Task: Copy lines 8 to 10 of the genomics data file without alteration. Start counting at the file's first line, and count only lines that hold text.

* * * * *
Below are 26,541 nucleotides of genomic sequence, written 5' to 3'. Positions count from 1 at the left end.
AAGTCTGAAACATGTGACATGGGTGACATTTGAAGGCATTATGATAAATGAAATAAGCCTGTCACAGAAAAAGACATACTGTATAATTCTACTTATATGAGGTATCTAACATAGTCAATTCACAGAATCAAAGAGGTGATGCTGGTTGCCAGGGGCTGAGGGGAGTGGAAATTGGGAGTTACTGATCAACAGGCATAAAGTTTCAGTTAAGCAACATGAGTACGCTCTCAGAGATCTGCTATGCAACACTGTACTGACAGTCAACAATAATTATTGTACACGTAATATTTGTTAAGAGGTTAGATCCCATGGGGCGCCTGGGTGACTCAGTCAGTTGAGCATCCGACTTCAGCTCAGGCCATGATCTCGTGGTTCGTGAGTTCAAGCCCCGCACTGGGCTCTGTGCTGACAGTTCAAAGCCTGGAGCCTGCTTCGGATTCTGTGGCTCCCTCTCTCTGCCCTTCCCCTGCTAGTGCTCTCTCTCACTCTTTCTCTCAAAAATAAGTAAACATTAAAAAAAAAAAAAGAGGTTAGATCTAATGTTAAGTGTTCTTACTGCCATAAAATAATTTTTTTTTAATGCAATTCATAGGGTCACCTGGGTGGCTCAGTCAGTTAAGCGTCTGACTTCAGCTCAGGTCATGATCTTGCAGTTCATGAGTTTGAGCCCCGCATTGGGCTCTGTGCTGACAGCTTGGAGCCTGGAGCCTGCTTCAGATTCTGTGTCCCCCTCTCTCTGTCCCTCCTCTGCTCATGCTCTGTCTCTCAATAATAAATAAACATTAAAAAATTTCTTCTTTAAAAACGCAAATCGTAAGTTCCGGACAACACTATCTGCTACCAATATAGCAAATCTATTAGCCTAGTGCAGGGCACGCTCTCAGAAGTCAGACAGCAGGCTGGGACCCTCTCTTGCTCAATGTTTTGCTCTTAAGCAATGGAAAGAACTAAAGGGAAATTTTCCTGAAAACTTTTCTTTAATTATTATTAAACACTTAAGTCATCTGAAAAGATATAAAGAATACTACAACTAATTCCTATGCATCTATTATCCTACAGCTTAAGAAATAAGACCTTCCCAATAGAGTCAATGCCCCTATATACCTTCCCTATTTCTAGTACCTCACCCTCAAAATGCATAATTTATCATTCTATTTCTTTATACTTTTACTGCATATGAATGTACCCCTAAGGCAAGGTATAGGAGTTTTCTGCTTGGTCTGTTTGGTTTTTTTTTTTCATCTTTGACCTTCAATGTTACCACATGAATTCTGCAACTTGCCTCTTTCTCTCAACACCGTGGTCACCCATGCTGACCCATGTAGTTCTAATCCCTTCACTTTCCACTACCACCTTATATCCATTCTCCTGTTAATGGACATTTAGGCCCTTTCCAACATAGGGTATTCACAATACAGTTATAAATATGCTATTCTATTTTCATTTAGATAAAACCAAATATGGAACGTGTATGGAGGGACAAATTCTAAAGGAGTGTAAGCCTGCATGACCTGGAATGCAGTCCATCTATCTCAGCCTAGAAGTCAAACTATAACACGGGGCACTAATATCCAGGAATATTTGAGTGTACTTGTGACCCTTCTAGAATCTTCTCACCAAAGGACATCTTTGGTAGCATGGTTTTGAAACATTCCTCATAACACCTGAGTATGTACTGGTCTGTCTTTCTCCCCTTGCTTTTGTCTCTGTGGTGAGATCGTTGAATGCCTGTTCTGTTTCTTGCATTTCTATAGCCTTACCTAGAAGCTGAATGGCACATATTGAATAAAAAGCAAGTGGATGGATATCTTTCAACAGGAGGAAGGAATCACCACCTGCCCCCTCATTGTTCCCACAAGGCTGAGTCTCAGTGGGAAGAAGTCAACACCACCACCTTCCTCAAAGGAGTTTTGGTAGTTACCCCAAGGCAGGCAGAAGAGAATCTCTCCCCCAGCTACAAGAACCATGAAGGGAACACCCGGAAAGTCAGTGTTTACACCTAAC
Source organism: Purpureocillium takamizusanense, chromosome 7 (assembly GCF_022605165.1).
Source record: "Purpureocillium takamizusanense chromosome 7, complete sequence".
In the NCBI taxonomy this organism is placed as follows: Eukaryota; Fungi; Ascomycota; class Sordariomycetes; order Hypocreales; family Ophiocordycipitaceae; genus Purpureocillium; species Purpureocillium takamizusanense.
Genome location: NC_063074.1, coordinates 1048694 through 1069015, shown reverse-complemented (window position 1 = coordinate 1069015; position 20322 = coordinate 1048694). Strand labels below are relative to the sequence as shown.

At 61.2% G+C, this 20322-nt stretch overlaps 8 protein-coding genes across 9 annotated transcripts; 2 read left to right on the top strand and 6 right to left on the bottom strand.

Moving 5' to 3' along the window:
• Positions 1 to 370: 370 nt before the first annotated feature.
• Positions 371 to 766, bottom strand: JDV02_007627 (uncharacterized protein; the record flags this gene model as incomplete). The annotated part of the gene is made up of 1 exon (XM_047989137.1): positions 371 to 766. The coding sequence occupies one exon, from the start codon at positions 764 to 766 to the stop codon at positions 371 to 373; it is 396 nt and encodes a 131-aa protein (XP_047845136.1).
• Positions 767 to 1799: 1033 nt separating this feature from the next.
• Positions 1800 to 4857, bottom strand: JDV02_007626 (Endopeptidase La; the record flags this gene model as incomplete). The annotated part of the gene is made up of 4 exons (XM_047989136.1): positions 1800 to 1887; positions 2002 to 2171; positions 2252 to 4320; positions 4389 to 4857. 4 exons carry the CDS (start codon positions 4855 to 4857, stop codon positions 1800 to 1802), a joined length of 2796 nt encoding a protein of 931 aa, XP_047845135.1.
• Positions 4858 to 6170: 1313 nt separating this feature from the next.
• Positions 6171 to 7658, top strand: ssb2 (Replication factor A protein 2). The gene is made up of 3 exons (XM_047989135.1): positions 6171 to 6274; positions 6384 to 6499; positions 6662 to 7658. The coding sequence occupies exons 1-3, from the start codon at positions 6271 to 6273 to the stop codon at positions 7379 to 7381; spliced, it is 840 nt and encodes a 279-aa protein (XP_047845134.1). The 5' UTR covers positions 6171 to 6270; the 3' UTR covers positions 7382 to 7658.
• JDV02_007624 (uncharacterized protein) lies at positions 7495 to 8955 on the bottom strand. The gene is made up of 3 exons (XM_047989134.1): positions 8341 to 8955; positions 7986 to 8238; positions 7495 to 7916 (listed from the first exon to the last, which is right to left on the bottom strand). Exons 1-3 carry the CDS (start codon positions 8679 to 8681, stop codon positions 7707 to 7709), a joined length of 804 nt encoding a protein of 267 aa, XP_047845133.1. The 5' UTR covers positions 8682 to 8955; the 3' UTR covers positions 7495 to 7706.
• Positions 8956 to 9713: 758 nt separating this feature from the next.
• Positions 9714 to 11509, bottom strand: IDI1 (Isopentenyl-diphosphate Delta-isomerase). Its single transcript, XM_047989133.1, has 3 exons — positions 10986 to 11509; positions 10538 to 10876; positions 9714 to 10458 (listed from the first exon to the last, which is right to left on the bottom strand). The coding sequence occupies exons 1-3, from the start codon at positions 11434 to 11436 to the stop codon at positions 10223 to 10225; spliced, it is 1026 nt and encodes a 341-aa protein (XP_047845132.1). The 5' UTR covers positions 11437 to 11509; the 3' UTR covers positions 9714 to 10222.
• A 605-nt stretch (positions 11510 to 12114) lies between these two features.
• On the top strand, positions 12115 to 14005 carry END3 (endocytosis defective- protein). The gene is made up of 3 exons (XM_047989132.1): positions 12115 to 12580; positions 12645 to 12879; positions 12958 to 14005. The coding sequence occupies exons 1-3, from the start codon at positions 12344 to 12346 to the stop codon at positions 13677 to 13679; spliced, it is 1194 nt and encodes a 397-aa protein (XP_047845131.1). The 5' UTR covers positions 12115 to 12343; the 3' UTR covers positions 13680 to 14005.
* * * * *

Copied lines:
Moving 5' to 3' along the window:
• Positions 1 to 370: 370 nt before the first annotated feature.
• Positions 371 to 766, bottom strand: JDV02_007627 (uncharacterized protein; the record flags this gene model as incomplete). The annotated part of the gene is made up of 1 exon (XM_047989137.1): positions 371 to 766. The coding sequence occupies one exon, from the start codon at positions 764 to 766 to the stop codon at positions 371 to 373; it is 396 nt and encodes a 131-aa protein (XP_047845136.1).